Ned Lagin (born March 17, 1948) is an American artist, photographer, scientist, composer, and keyboardist.
Lagin is considered a pioneer in the development and use of minicomputers and personal computers in real-time stage and studio music composition and performance.
Ned Lagin was born in New York City and raised on Long Island in Roslyn Heights, New York. Growing up, Lagin was influenced by classical and jazz music, and the modern music and art cultures of New York City in the 1960s. He started photography with a Kodak Baby Brownie Special at the age of four, and piano lessons and science, natural history, and electronic projects at the age of six.
He attended the Wheatley School in Old Westbury, New York, was awarded two National Science Foundation Scholarships, and attended the Massachusetts Institute of Technology with the intention of becoming an astronaut. Lagin holds a degree in molecular biology and humanities from MIT where he studied with John Harbison, Gregory Tucker, David Epstein, Noam Chomsky, and Jerome Lettvin. Chomsky’s generative grammar concepts inspired Lagin’s thinking about creating generative music forms (1968), and Lettvin connected him to the writings of Norbert Wiener and Warren McCulloch, and to cybernetics. Lagin also completed jazz coursework at the Berklee School of Music.
He was deeply influenced by the jazz world in New York City, particularly pianist Bill Evans who he met in Boston and saw perform many times in New York and Boston in the late 1960s and early 1970s, and who wrote out some of his tunes for Lagin. Piano teachers included Dean Earl, a Charlie Parker sideman, and he studied jazz improvisation with Lee Konitz. He played piano in the MIT Concert Jazz Band and MIT Jazz Quintet led by Herb Pomeroy, a sideman with Duke Ellington and Stan Getz.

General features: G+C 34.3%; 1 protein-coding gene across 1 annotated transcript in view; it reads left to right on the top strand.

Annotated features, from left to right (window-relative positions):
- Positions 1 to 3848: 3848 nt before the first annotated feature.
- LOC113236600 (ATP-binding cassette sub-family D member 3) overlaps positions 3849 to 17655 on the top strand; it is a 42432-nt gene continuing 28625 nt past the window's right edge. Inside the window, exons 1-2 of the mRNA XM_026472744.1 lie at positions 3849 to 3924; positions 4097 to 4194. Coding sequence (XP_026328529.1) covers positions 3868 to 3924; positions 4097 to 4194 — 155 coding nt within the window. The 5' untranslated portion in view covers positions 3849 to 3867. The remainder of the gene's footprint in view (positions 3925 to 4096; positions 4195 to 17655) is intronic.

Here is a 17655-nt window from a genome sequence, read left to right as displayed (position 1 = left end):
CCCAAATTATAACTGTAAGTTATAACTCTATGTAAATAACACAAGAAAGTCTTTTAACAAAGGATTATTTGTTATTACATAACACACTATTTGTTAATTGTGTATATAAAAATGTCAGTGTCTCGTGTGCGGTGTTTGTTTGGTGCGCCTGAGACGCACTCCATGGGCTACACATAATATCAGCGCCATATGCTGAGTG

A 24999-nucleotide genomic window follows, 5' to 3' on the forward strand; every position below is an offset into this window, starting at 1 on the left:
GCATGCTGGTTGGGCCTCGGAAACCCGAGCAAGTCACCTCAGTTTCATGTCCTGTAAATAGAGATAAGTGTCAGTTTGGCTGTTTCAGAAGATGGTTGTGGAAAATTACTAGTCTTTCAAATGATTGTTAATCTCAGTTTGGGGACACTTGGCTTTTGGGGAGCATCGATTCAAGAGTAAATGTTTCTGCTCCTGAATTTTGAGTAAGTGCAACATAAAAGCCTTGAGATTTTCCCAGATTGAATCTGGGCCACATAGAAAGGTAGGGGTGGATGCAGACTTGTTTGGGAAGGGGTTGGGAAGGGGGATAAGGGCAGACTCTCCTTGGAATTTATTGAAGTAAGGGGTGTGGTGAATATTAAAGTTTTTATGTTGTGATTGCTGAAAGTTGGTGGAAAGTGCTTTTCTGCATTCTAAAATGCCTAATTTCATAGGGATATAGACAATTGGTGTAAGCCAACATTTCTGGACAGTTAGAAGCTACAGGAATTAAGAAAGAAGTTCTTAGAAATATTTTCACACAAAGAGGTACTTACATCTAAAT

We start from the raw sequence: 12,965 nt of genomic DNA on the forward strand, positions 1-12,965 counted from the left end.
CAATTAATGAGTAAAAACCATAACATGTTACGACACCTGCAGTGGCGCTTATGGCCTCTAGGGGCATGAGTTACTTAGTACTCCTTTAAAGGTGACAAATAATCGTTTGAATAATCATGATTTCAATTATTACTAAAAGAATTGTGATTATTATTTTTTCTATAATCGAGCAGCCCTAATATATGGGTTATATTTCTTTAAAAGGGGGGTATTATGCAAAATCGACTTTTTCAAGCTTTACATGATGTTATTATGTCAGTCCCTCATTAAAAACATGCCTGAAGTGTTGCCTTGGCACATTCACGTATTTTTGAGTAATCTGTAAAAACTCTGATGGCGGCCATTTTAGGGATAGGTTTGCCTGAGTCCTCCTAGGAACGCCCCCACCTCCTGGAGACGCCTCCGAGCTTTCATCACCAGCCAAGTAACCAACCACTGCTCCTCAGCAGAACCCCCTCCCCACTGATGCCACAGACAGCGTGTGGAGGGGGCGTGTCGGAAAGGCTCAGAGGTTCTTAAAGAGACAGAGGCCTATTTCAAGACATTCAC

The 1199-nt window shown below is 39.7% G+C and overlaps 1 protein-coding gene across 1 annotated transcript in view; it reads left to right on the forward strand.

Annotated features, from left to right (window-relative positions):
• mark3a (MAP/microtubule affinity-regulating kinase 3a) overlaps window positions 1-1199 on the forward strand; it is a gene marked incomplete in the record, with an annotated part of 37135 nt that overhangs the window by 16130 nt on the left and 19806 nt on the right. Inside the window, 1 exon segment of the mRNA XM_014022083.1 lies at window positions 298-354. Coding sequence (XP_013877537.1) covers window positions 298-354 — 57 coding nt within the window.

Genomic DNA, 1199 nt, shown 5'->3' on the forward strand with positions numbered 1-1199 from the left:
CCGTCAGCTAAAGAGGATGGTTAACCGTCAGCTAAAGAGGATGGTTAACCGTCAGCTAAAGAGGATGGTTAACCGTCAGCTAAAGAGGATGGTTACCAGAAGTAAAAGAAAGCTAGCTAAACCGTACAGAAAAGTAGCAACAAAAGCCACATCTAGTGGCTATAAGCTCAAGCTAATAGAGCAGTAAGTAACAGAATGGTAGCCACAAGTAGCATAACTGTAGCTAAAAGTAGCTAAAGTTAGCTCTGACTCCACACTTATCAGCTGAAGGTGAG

The eclectic nature of his musical skills and interests came as a result of the diversity and depth of his early formative influences, which ranged from Claude Debussy, Maurice Ravel, and Gustav Mahler, to Medieval, Renaissance, and Baroque keyboard and choral music, to Frank Sinatra and Barbra Streisand, to Aaron Copland, Charles Ives and George Gershwin, to Bill Evans, Dave Brubeck, John Coltrane, Miles Davis, and modal and free jazz.
In 1971, Lagin began graduate study in composition as an Irving Fine Fellow at Brandeis University, where he studied with Josh Rifkin and Seymour Shifrin. He completed a symphony, a string quartet, jazz big band pieces, and electronic pieces before dropping out and permanently relocating to the Bay Area.
Lagin stopped performing music in public in 1975, and while continuing to compose he has worked in art and photography for over 35 years, first in small, medium, and large (4×5) format film photography, and subsequently in digital media and artist’s books. Subjects include sand drawings, nature, nudes, erotica, and self-portraits. His photography and art influences include Ansel Adams, Elliot Porter, Walker Evans, Edward Weston, Life magazine and The World We Live In, National Geographic, and the rock art of Native Americans, Australian Aboriginals, and prehistoric Europeans.